Hope Emily Allen collection
Held at: University of Pennsylvania: Kislak Center for Special Collections, Rare Books and Manuscripts [Contact Us]3420 Walnut Street, Philadelphia, PA 19104-6206
This is a finding aid. It is a description of archival material held at the University of Pennsylvania: Kislak Center for Special Collections, Rare Books and Manuscripts. Unless otherwise noted, the materials described below are physically available in their reading room, and not digitally available through the web.
Overview and metadata sections
Hope Emily Allen (1883–1960) was an author and medieval scholar best known for the discovery of the Book of Margery Kempe and for her research on Richard Rolle, the 14th century English mystic. Earning an undergraduate degree from Bryn Mawr College and a Ph.D. from Radcliffe, Allen dedicated her life to her scholarship, never taking any teaching appointments. Throughout the 1920s, she also published short stories in magazines such as The Atlantic Monthly and The Dial. These stories explored the experience of the American abroad, though unlike the characters in the works of contemporaries such as Henry James or Gertrude Stein, Allen's characters visited rural locations instead of urban settings. Despite the stories' male protagonists and representations of traditional gender roles, Allen herself was committed to feminism, and her stories "reproduce the idea that there is an eternal feminine, an idea of Woman that is fundamentally different from, and inaccessible to, men" (Williams, 147).
In her scholarship, she worked mainly on works that she felt had not received proper academic attention, focusing her expertise on undervalued texts. Despite her research, she constantly encountered sexism throughout her life; Allen was crushed to learn in 1929 after winning the Rose Mary Crawshay Prize from the British Academy that the award was only given to women. Her interpretation of the Ancrene Riwle was dismissed (though kindly) by J.R.R. Tolkien for being overly sentimental. Tolkien's scholarship on the work remains at the forefront of criticism on the work. For Allen, acceptance and acknowledgment from her male colleagues was more important than being factually "correct."
In 1934, Allen discovered the only surviving copy of the Book of Margery Kempe, a narrative written by the titular fifteenth-century mystic detailing her life and religious experiences. Collaborating with Sanford Brown Meech in editing the work, the edition of Kempe was issued in two volumes due to Meech's misogynistic attitudes and disputes between the two scholars. In a move which Meech "would never have had the nerve [to make] if Allen had been a man," (Williams, 149) Meech went around Allen to have himself named full co-editor and secure rights to author the edition's philological introduction. In response to the snub, Allen reframed and revised her own introduction to the work, presenting Kempe not as a creative woman of note but as a hysterical, diseased mind. In an addendum, she deferred judgment of Kempe to other scholars who, she wrote, were more expert than she. Allen had realized that she was not "one of the boys," but she "refuse[d] to allow Margery to become one of the girls" (Williams, 150).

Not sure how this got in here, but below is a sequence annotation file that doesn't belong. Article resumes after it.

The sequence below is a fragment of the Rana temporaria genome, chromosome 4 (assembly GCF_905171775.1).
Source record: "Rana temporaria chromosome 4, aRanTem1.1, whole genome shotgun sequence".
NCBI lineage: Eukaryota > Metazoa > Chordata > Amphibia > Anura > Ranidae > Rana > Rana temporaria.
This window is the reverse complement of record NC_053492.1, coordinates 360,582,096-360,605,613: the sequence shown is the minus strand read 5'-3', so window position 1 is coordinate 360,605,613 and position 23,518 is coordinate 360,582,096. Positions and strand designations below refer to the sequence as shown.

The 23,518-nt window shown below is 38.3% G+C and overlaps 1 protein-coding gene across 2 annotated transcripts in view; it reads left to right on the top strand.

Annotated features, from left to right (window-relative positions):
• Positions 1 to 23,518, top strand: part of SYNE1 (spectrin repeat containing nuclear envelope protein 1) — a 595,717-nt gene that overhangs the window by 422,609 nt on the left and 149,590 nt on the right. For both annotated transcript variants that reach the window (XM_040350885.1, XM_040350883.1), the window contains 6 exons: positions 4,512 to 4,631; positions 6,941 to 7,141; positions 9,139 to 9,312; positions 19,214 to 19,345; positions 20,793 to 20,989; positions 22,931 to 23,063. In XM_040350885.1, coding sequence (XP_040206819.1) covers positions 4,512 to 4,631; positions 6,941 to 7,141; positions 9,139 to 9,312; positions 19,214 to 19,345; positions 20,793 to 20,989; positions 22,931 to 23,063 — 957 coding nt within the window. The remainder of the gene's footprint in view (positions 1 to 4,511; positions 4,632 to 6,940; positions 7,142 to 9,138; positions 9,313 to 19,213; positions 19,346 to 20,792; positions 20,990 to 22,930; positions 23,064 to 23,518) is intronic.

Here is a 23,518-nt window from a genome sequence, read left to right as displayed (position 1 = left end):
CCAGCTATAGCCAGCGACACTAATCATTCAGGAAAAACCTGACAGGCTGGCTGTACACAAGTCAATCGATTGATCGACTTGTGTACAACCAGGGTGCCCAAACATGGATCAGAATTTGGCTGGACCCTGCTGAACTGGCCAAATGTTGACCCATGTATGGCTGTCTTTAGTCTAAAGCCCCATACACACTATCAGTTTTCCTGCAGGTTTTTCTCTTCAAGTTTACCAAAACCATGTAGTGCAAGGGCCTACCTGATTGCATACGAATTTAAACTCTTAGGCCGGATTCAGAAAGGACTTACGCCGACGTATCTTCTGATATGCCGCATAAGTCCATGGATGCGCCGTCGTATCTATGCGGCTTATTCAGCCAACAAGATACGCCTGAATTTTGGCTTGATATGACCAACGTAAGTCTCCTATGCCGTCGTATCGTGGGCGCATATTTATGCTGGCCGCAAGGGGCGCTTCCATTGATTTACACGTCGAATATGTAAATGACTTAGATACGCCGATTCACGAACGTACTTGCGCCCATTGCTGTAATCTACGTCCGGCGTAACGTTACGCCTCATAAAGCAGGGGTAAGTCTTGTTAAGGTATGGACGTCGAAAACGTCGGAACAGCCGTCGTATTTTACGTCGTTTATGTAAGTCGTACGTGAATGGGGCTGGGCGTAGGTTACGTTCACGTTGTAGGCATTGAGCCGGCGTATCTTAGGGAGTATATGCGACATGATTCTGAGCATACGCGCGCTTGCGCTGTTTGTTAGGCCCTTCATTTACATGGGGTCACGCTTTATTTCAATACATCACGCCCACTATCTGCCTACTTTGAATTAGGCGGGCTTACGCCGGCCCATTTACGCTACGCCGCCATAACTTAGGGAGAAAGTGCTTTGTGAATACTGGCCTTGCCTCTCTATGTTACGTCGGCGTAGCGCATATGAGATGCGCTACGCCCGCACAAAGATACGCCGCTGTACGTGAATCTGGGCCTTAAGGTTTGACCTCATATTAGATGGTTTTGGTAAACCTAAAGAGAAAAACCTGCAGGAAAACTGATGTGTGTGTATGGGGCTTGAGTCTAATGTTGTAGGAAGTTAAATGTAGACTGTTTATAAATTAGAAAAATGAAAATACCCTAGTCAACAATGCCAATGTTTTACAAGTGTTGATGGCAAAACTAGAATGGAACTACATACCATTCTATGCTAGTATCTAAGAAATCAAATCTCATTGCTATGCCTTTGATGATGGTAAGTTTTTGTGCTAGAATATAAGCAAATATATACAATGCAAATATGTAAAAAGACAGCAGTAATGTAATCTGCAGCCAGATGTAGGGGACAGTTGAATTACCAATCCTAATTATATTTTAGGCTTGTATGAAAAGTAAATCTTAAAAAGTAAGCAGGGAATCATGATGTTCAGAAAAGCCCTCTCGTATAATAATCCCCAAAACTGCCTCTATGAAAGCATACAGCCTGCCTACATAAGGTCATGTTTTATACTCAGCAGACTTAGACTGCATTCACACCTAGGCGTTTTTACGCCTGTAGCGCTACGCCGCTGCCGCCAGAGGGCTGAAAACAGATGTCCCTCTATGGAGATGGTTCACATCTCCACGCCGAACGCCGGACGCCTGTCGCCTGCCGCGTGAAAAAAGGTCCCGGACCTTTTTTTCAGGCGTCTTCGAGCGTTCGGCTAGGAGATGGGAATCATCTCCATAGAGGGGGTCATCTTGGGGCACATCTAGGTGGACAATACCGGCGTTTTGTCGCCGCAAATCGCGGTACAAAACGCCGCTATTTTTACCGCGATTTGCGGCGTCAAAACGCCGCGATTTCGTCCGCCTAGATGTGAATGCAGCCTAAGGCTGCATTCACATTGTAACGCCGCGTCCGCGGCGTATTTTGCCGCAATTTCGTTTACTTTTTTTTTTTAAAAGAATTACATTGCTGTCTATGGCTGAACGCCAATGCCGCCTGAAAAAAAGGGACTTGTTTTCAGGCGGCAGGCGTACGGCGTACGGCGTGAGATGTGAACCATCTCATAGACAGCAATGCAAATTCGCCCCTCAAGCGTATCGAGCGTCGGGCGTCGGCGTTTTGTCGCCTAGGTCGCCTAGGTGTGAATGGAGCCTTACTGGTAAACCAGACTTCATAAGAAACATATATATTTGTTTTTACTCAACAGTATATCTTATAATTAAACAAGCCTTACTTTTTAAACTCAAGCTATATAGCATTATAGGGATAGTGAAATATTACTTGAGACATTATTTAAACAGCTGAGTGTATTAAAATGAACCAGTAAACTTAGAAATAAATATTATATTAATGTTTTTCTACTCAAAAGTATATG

Allen spent the later years of her career in Ann Arbor, Michigan, continuing to write and research. In her final years, she returned to Kenwood, New York, close to her childhood home.
Williams, Dianne. "Hope Emily Allen Speaks with the Dead." Leeds Studies in English 35 (2004): 137-160.
The collection consists of photocopies, and film reels of a number of works that Allen used in her research. Additionally there are a small number of letters related to Allen. Researchers interested in the works in this collection should take note that there are no originals, only reproductions. The series of photocopies is organized alphabetically, by author's name when known and by title of the work when the author is not know. The series of film reels is displayed in this finding aid alphabetically by author's name when known and by title of the work when the author is not known, but the physical order has been preserved based upon an existing numbering system. Works attributed to Richard Rolle and Richard of Hampole are by the same author and are grouped together.
Transferred from Bryn Mawr College.
- University of Pennsylvania: Kislak Center for Special Collections, Rare Books and Manuscripts
- Finding Aid Author
- Justin A. Bortnick
- Finding Aid Date
- 2014 June 19
- Access Restrictions
This collection is open for research use.
- Use Restrictions
Copyright restrictions may exist. For most library holdings, the Trustees of the University of Pennsylvania do not hold copyright. It is the responsibility of the requester to seek permission from the holder of the copyright to reproduce material from the Kislak Center for Special Collections, Rare Books and Manuscripts.